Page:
For a few years I’ve had the privilege of coaching at the Simposio de Kayak Pacifico del Sur, near Valdivia in Chile. It’s a great event with fantastic organisers – and best of all, they invite us to stay and explore this amazing South American country!
In 2015 I spent a couple of weeks in the Pucon area of Chile’s aptly-named Rios Region, white water kayaking with Kate, Roger and Christian. Late November is a fantastic time to be there, with moderate-high river levels, warm temperatures and no crowds.
We kicked off the adventure with a visit to Puesco Fest, a celebration of Mapuche culture, local music and white water paddling at an idyllic venue close to the Argentinian border. After our weekend of partying we moved on to Pucon, where we paddled a few of the local classics. A road trip also took us further afield in this region blessed with white water gems.
As an occasional white water paddler, this combination of rivers created a perfect week of exciting Chilean challenge – highlights included the pool-drop rapids of the Trancura, the high volume tiderace-style waves of the San Pedro, the express-train speed of the Fuy and – jewel in the crown – the steep boulder garden canyons of the Maichin.
As a sea kayak coach in the tide races of Anglesey North Wales, I often use psychological strategies to assist my clients in more challenging conditions. Progressive practice, goal setting, focusing attention, positive self-talk – all help in situations where anxiety can affect performance. In Chile, the boot was on the other foot! I frequently found myself displaying the responses that I sometimes see in my clients…
It is said that we coach best what we most need to know – well, I really needed to know a few coping strategies during my white water week in Chile. Most useful was ‘Yes or No’ – the information on graded river sections was broad-brush and vague, so rather than rely on guidebook numbers, I simply inspected the rapids where necessary and made my own decisions.
This was particularly useful at ‘Last Laugh’ on the Upper Trancura, which our local paddling buddy ran with style. I was tempted but could see that the rapid was a step up from anything I’d taken on that week and was running at a high level. The line looked feasible for me, but a cross-seam move early in the sequence looked very missable (for me!). I didn’t fancy the consequences, and so I walked. I found it very useful to apply the distinction between ‘technical challenge’ and ‘consequence’, two rather different elements that sometimes get treated as one, with unhelpful results.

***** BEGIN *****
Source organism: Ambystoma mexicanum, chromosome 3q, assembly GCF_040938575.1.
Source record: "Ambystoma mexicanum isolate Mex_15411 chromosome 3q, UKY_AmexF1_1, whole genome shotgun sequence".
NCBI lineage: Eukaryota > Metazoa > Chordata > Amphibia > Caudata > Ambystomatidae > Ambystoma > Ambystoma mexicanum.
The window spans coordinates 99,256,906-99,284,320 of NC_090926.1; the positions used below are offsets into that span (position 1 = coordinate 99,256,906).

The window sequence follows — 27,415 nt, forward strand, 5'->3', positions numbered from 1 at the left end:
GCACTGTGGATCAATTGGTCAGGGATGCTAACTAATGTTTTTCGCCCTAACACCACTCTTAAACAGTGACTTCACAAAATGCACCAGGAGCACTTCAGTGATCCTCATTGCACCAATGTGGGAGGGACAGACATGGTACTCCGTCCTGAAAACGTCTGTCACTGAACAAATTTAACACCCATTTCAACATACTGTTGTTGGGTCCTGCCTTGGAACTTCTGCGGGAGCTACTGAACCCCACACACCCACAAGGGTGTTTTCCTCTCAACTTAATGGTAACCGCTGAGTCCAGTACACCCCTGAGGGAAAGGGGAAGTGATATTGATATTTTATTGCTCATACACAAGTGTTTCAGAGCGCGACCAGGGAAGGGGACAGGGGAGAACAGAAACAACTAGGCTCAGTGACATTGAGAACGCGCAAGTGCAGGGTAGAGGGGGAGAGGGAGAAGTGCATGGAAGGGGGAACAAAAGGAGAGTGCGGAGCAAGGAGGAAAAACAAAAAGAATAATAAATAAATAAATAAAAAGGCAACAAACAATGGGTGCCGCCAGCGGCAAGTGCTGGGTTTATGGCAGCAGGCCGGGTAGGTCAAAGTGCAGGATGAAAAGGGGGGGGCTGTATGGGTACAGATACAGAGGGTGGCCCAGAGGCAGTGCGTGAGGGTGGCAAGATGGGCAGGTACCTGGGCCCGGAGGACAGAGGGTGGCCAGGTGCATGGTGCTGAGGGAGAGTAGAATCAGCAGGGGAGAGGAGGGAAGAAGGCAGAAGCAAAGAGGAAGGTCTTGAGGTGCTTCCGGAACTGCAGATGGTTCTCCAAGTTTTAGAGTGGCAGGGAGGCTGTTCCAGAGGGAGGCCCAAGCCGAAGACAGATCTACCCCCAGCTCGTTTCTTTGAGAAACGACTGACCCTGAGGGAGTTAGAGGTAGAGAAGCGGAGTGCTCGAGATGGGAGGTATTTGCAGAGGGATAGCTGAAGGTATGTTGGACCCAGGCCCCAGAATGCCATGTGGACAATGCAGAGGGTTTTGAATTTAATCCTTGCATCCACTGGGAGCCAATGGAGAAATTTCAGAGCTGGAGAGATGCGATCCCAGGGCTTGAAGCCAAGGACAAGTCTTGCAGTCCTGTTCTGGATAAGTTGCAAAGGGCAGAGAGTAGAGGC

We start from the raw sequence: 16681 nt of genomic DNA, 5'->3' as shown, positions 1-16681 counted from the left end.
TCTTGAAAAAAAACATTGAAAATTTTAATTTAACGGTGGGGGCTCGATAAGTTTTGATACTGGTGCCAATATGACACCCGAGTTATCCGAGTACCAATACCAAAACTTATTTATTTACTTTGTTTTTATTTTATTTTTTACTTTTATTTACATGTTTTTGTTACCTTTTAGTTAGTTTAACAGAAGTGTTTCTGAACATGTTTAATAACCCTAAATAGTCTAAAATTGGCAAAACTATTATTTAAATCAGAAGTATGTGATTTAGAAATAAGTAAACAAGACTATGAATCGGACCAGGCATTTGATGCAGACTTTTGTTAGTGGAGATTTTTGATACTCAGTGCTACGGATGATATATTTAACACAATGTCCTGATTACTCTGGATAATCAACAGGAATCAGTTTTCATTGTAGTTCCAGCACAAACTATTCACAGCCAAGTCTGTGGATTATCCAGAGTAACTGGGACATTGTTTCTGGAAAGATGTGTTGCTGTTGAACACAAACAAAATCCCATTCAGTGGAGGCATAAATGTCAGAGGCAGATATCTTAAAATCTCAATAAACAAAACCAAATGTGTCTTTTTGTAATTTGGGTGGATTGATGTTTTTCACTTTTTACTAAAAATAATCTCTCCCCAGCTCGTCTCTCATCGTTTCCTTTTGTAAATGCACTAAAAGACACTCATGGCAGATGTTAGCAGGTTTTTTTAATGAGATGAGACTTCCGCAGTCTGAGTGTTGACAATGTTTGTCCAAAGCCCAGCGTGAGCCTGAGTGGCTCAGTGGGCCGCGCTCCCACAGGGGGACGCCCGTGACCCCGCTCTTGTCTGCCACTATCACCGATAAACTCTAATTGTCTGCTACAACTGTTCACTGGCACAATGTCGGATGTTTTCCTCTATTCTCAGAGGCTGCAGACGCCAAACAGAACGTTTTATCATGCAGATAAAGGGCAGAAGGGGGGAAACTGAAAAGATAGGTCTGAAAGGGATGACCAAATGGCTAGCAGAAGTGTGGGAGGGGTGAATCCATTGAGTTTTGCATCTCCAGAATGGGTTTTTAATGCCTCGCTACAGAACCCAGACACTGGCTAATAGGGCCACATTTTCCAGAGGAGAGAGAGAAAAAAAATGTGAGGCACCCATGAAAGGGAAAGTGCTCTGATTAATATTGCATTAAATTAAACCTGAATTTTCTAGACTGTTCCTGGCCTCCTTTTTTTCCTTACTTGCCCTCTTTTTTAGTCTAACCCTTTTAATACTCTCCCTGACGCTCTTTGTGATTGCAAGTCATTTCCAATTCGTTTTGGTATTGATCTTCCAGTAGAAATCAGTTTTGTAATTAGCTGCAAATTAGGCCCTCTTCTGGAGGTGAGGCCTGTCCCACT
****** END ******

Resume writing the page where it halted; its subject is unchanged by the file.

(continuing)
On the Rio Maichin we enjoyed low-volume technical class IV paddling in a wonderful gorge setting. As the gradient increased we inspected the crux rapid of the run, a bouldery line with a twisting drop halfway down the steep section. Checking out the options, I accepted that I wanted to run the rapid, knew I was able – but found my anxiety levels increasing.
I needed to apply a couple of coping strategies – first, a careful inspection of the line to identify visual markers that would help me with the key section. I took a broad-external focus to the easier water above and below, trusting that my boating skills would suffice. Where it mattered, I zoomed in to a narrow-external focus to check the exact speed / direction of the water, spotting rock / wave markers to aid my positioning in the rapid.
I also ‘chunked’ the rapid, targeting a river-left eddy that I could confidently make, just above the hard section. This allowed me to simplify the task, rather than dealing with the entire run as one long challenge. A bit of goal-setting, if you like.
I also used some positive self-talk (broad-internal), attuned to my physical responses, relaxed my muscles and reduced my breathing rate (narrow-internal), followed my usual routine before leaving the top eddy – and focused on the moment. I got the line, needed to roll after the steep drop, but made the bottom eddy – and felt great!
The locals styled it and made it look easy – but that’s the point of mental training. The level of challenge was higher for me, so the steps I took to prepare were suited to me in the moment.
Our time on the Chilean rivers was fantastic – I love the rewards that white water kayaking brings. I paddled in excellent company and thank Kate, Roger and Christian for the time we spent together.
Ben May and ‘little John’ of Kayak Chile were our excellent outfitters in Pucon and were fantastic, hospitable hosts, full of useful information and great fun to spend time around. If you’re planning a trip to this part of Chile, look no further for advice, boat rental, shuttles and much more.
My biggest thanks go to Pueblitos Expediciones of Valdivia, organisers of the Simposio de Kayak Pacifico Sur – without whose invitation and friendship I would never have returned to Chile for such wonderful adventures. Muchas gracias mi hermanos!